In the way that small things are cute, the Google Home Hub — now Nest Hub — is an inherently adorable device. The Nest Hub Max loses that characteristic and stops being an impulse purchase, but gains a slew of smart features that are just helpful and will make you consider upgrading from your existing Smart Display.
More than other device categories, it does not matter what a Smart Display looks like. The Nest Hub Max is a scaled up Nest Hub and its (larger) design at the end of the day is just fine. Users primarily only look and interact with the screen while the rear often faces a wall. You’ll come back because of the utility, not because it’s a visual centerpiece for your home. In fact, the Hub Max loses half its color choices with only plain Chalk and Charcoal available.
The 10-inch HD screen is a sizable step up from the 7-inch on the Nest Hub with the Ambient EQ light sensor continuing to adjust colors and brightness to make a realistic photo frame. This was one of the marquee smart hardware features on Google’s original Hub.
In contrast, the primary driver of smart features on the Nest Hub Max is a 6.5MP Nest Cam. Hands-free play/pause is made possible by looking at your Hub Max and raising your hand. Voice in the past would have been the fastest way to silence playing media, especially if you were further away from your device. The quick gesture requires less effort than talking and feels remarkably natural — if not unintentionally rude.
Meanwhile, Face Match works to recognize you and display relevant notifications or messages. While face recognition is a flashy capability, it — in use — is practically invisible save for the end result. The Nest Hub Max works to authenticate seamlessly in the background and relatively quickly. This behavior will hopefully spread across Google’s other products.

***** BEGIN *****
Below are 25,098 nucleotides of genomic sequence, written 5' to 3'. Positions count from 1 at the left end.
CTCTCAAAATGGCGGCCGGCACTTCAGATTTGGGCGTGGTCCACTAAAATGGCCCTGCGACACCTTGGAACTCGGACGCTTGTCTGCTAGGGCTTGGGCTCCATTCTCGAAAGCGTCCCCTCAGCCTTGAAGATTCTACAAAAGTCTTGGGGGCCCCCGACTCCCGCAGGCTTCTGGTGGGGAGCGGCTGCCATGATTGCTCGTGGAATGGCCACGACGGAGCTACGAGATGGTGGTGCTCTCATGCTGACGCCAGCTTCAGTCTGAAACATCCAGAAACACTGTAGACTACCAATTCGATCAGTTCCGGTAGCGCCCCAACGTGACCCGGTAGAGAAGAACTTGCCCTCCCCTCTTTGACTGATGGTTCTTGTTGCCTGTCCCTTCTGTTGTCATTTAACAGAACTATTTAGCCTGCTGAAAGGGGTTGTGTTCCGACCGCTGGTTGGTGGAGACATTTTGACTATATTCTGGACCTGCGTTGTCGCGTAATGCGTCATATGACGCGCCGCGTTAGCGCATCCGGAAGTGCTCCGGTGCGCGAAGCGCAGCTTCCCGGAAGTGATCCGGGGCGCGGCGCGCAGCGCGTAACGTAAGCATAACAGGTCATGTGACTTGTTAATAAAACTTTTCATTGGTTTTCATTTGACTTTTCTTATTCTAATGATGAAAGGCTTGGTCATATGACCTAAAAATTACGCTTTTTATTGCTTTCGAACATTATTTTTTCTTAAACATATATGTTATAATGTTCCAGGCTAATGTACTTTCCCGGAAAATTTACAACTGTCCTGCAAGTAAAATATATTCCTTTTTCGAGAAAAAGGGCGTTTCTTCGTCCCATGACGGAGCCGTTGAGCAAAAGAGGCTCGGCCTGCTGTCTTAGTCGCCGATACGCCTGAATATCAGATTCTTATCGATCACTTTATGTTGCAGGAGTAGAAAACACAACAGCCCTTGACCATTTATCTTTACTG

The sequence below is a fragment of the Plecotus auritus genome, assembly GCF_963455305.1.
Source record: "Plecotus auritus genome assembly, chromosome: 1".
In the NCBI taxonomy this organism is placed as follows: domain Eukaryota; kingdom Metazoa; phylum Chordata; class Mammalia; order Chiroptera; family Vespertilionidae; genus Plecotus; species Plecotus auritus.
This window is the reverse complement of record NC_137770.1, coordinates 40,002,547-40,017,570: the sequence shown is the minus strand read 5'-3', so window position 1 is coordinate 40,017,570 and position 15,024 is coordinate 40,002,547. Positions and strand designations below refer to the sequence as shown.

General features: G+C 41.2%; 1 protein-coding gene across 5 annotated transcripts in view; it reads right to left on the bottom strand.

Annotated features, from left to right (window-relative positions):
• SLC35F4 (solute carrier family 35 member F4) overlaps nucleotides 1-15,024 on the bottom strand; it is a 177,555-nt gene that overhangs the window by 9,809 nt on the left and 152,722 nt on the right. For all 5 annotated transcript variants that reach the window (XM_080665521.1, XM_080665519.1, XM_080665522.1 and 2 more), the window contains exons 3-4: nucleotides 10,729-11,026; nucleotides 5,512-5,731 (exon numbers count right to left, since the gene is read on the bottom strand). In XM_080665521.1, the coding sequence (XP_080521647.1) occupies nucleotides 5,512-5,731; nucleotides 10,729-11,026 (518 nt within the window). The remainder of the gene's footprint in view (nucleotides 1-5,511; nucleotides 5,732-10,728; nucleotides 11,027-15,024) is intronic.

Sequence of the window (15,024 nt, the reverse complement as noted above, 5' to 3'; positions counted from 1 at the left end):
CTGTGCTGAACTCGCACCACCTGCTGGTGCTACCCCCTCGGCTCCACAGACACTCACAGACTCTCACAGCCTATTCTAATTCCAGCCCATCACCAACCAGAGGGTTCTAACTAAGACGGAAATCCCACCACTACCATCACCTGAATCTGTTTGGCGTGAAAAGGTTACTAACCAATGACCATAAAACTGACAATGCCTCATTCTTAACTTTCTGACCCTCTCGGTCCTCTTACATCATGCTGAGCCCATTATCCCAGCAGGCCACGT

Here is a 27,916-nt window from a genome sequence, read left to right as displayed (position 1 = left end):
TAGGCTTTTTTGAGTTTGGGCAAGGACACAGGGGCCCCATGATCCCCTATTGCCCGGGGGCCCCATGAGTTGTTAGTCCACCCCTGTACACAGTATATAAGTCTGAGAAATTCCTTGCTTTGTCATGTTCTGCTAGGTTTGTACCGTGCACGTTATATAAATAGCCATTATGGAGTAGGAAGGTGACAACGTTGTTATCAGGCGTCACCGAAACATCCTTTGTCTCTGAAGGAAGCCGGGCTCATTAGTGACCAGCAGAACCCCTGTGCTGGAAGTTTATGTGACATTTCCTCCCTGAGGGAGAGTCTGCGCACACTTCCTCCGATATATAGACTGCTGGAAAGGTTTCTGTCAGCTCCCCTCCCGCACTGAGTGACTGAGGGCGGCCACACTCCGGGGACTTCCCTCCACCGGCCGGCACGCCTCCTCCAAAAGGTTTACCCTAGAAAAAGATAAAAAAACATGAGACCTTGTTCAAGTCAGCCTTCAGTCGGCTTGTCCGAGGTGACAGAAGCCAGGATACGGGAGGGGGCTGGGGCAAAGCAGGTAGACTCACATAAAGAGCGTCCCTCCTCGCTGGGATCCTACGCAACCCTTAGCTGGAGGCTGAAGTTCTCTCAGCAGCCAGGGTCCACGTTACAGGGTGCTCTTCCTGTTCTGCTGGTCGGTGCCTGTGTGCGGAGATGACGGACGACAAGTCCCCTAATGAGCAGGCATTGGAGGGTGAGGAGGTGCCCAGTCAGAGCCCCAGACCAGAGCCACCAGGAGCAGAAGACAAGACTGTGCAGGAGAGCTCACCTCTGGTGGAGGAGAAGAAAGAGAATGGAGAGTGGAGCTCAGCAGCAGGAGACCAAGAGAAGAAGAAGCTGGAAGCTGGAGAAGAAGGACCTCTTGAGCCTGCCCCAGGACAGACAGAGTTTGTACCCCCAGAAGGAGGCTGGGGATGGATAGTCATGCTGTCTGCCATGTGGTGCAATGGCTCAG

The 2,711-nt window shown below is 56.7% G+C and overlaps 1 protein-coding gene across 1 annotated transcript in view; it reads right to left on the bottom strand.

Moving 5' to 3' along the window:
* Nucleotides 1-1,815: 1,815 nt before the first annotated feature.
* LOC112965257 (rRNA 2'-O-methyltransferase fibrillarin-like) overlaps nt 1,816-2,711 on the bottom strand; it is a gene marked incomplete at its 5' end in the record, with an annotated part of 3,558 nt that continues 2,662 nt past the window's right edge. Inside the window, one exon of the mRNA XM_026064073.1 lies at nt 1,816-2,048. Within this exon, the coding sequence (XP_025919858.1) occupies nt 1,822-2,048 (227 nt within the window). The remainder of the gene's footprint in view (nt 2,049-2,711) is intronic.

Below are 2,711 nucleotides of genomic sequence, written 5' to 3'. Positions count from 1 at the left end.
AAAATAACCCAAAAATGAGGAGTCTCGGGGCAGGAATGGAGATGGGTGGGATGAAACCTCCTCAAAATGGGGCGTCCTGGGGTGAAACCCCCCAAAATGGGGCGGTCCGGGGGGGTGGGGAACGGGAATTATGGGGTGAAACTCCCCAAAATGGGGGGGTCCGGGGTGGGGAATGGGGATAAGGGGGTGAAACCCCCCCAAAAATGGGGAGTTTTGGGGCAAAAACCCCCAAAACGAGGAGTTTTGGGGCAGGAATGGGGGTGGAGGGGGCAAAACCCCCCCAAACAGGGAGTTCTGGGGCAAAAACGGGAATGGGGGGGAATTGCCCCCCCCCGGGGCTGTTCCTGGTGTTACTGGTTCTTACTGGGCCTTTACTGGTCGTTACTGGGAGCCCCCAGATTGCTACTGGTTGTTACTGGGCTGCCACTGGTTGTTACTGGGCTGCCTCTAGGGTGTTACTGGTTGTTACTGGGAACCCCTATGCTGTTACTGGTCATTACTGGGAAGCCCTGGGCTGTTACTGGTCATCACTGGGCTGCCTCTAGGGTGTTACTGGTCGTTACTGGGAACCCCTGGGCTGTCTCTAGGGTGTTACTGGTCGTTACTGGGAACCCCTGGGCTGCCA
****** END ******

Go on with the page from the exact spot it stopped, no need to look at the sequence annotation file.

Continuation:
This processing is performed on-device for privacy, with the physical mute microphone switch also working to disable the camera. The lens also opens up Google Duo video calls with auto-framing that keeps you in view if you move around while talking.
Users are already going to place the Nest Hub Max in a central place in their home. A little more thought on location will help take full advantage of the security camera nature as just another Nest Cam.
Rounding out the top bezel — which is unfortunately still white thus revealing the ugly holes — is two far-field microphones, while there is a stereo speaker system that’s a vast improvement from the Nest Hub. There are two 18mm 10W tweeters immediately under the display, and a 75mm 30W subwoofer on the rear.
Given the importance of the screen on a Smart Display, size very much defines functionality. Save for the Lenovo Smart Clock, Assistant features are available on all devices regardless of size. The 7-inch Nest Hub is perfect for the nightstand, but the Nest Hub Max is “designed for communal spaces in the home.”
This larger screen informs the placement, with Google advertising the Max as a kitchen TV. Other visual experiences that get improved are watching YouTube, getting recipes, and watching music videos. This larger screen allows users to be physically farther from the Smart Display, but still have a good view. With the Nest Hub, users could only view things by looking at it straight on.
While $229 is not an impulse purchase, the Nest Hub Max does a lot. People are now comfortable with this class of Assistant device in the home, and Google is ready to introduce users to a whole set of new features. From a camera that can do double duty as a Nest Cam to seamless authentication for personalization to smart gestures, the Nest Hub Max feels like a next-generation Smart Display.
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